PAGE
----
A 30-40 watt fixed-temperature iron will be on the hot side for electronics work. It will melt solder very quickly and make it really easy to heat up large component leads quickly, such as those on connectors. However, it also risks exceeding the heat limits on more delicate components. If you have good technique so that you can make a joint quickly, you avoid the risk and get the benefit, but by the same token, I don't know that I would recommend an iron that hot to a newbie.
If you only want a simple pencil iron and are going to be using it primarily for relatively delicate parts — ICs, small-signal transistors, film capacitors... — you may want to start with something more in the 15 to 25 W range. Again, the hotter it is, the faster it is to make the joint, but also the quicker it can damage something.
There's a tradeoff, where the iron is too cool to heat the component lead and solder quickly so you also burn the board because it simply takes too long to make the joint. Some may argue that 15 W is below this limit, others may say it's just above the limit. I haven't used an iron that cool in so long that I couldn't really say.
The high road is to avoid all this and get a good temperature-controlled iron. With such a tool, you can trust that when you set the iron to 300°C to solder a component whose datasheet says it should be soldered at no more than 300°C for 5 seconds, that it won't die if you complete the joint in less than 5 seconds. With a fixed-temperature iron, you not only probably won't know the idle temp of the iron, you won't know how far its temp dips when loaded or how long it takes to recover. With a cheap adjustable iron, it probably won't be properly calibrated to give the rated temp at the tip with every combination of tip type, and you also get the "loading and recovery" problem.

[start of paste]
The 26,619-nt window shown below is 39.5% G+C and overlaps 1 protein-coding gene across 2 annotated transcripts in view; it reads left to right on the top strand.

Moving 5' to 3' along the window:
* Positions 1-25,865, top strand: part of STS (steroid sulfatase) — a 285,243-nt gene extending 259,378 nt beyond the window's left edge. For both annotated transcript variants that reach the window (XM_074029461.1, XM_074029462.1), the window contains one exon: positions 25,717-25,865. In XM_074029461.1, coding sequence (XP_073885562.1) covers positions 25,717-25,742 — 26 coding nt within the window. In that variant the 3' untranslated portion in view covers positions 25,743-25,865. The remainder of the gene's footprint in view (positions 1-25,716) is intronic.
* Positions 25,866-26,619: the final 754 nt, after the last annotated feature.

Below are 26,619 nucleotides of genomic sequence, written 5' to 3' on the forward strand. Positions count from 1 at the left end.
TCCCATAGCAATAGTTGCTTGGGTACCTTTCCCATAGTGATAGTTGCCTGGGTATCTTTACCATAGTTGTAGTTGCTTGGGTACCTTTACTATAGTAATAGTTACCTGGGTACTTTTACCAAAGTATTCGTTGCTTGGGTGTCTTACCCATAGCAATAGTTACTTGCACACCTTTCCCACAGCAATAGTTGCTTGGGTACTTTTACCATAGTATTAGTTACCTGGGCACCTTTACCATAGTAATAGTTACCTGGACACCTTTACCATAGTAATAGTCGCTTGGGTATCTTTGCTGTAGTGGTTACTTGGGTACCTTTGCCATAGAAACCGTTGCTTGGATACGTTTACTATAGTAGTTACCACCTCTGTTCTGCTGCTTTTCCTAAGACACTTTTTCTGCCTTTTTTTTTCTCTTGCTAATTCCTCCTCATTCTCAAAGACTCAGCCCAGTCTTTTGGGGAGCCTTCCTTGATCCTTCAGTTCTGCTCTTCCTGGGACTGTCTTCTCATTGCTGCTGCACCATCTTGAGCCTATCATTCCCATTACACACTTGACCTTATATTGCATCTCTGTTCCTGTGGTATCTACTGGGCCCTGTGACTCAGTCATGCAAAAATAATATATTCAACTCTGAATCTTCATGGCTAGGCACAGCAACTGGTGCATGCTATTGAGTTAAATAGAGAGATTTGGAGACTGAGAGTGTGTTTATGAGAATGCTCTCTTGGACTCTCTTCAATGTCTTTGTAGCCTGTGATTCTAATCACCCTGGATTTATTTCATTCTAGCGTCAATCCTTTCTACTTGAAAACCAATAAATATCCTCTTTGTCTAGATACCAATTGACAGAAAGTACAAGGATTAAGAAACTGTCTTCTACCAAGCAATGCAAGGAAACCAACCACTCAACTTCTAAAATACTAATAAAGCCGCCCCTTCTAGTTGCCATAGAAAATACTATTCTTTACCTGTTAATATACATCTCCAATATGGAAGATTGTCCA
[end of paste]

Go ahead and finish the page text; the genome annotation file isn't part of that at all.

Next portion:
I know you say you don't want a "super expensive" iron, but the one you pointed to is downright cheap, relatively speaking. It may be that it's a poor clone of the famous Hakko 936, and its bad value is signalled by being in that no-mans land between a basic pencil iron and the low-end of good temp-controlled irons. (I'd put that low end border at around $90 US, by the way.) It may also be that it's an outstanding value. I couldn't say, having not used it. Its price does make me wary, however, as does the fact that it's cloning a well-known design. Some clones are nearly as good as the original, a rare few are better, but most are worse. If you buy it, I'd say you'd want to be prepared to replace it.
Actually, for someone in that position, I'd say start with a $9 pencil iron and then later step up to a good temperature-controlled iron and skip over the no-mans land of cheapies you're looking at now.
As for "Weller" as a brand, they have a good reputation, but I've never used one, having never found one with the combination of features and price that made me happy. I've only ever used one name-brand iron, and it's way outside your price range. Everything else I've used successfully has been no-name house brand stuff. The point is that while quality matters, brand names aren't the best way to find it in this particular market. I suppose that's due to the fact that soldering irons are fundamentally not that complicated, and they're used worldwide, including in the same cheap Chinese factories we all love/hate. The poor Chinese laborer needs good irons, too, so they make their way out to the rest of us.